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What reading experts say:
The National Reading Panel states that reading comprehension is the "essence of reading." Comprehension is critically important in the development of children's reading skills and therefore the ability to obtain an education.

Initially, children understand only the literal meaning of what is read to them. Higher thinking skills and more complex comprehension develop and grow the more children are read to. Discuss what is going on in the stories you read aloud. Talk about abstract ideas such as feelings; make predictions and inferences.

As you read a new book:
  • Read the title, look at the cover illustration and ask your child to predict what the book is all about.
  • Read the first page or two and ask what might happen next.
  • When you have read half or more of the book, ask your child how he thinks the story will end.
What good readers know:
Good readers do more than just figure out letters and words. They think about the meaning of what they read. Good readers talk to themselves while they are reading and ask questions when they are confused about what is happening in a book. They make predictions about the story based on the cover and are interested in discussing the story and characters.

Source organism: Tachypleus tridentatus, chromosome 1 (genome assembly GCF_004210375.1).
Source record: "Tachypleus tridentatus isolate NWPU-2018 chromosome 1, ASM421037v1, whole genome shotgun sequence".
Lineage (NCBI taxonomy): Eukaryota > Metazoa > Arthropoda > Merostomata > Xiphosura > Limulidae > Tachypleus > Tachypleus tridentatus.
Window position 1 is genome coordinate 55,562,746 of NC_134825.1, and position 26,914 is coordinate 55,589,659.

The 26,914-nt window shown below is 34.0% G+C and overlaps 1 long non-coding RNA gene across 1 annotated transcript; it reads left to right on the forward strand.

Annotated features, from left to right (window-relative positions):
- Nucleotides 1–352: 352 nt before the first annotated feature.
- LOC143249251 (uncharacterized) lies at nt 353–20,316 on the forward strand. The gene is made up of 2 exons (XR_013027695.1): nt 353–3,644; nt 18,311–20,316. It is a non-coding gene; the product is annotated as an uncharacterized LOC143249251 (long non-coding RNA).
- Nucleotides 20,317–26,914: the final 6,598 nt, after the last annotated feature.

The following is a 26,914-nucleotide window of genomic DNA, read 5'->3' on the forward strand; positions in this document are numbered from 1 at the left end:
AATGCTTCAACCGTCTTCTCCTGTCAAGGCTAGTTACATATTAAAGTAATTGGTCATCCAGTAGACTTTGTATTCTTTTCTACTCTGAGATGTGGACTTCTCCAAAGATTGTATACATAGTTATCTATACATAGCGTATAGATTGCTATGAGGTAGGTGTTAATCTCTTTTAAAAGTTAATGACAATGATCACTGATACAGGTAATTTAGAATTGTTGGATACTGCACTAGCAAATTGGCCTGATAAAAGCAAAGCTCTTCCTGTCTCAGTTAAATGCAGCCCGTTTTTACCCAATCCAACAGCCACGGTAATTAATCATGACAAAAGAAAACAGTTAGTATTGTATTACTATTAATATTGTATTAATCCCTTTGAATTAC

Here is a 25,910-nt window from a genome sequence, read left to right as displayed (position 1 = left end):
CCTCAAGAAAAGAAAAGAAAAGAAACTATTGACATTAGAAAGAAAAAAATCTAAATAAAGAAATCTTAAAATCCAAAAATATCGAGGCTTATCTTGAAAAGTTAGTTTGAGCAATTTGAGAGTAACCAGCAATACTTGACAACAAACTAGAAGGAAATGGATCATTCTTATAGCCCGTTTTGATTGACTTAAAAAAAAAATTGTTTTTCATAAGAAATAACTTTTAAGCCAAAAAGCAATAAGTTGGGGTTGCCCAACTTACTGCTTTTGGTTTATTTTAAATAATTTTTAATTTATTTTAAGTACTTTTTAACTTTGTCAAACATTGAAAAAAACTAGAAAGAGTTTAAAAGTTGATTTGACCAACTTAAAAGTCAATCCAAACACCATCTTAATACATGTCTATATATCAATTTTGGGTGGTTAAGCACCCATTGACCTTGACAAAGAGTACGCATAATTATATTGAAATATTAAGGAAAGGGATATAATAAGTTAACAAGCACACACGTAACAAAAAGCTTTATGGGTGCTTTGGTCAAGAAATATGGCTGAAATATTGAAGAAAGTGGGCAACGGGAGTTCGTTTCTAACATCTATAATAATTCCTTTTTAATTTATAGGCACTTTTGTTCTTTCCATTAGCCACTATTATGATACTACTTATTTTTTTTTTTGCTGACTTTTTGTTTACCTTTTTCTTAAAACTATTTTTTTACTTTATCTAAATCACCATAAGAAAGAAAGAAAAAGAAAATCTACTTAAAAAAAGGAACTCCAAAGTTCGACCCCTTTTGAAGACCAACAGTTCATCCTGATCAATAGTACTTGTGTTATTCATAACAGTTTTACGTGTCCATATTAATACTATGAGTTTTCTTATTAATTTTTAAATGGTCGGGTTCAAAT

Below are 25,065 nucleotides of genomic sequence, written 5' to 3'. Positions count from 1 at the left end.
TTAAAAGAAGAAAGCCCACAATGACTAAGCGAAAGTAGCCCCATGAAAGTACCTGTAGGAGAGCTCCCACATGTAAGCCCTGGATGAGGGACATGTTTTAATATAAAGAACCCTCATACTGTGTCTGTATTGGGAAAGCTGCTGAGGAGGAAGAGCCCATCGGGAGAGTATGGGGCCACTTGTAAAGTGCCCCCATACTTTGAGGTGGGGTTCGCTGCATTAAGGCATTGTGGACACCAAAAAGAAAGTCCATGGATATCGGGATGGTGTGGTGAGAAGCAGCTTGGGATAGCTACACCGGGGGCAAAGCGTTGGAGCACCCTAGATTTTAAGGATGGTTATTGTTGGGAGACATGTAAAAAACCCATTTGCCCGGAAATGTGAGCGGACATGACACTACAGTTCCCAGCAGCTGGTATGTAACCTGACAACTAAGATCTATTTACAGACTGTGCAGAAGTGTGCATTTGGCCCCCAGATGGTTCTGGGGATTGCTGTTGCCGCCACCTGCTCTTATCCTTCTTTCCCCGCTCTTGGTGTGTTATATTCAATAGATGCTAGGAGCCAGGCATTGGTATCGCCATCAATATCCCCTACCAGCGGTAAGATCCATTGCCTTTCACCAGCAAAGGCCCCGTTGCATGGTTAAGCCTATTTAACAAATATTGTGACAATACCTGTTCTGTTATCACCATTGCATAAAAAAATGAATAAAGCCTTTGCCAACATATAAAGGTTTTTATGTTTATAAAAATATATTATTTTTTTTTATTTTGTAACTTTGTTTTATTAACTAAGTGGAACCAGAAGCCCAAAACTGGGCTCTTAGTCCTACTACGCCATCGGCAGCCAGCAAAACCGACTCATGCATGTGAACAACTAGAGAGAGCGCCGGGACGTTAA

What parents can do to help children Grow Up Reading™:
Week 1:
Use the calendar as a number line for simple addition problems. For example, start with March 10. Ask your child, "What date is two days more than March 10?" Count the days. Write the addition problem: 10+2= 12
Week 2:
Read five books from the "Counting" book list.
Week 3:
Go to the Library and check out something new you've never tried before such as a magazine, a Read-Along, an Early Literacy Kit or a Discovery Tablet.
Week 4:
Cover each day of this month with a penny. Count the total number of pennies. Arrange them into groups of five. Then groups of ten. Explain that 5 pennies= 1 nickel and that 1- pennies= 1 dime.

Activities - Counting:
  1. Practice counting with your child. Have them count everything. “How many pieces of chicken do you have?” “How many spoons are in the drawer?” Many preschool children can count to 30 and visually understand written numbers 1-20. This means that they can link the number of objects to the numeral (counting one to one correspondence).
  2. Counting, sorting and patterns all work together to help with numeral understanding. Use colored cereal or objects to sort, count, and make patterns. Group like items, sort by size, color and shapes. Ask questions such as “How many reds do you have?” “Which color has the most?”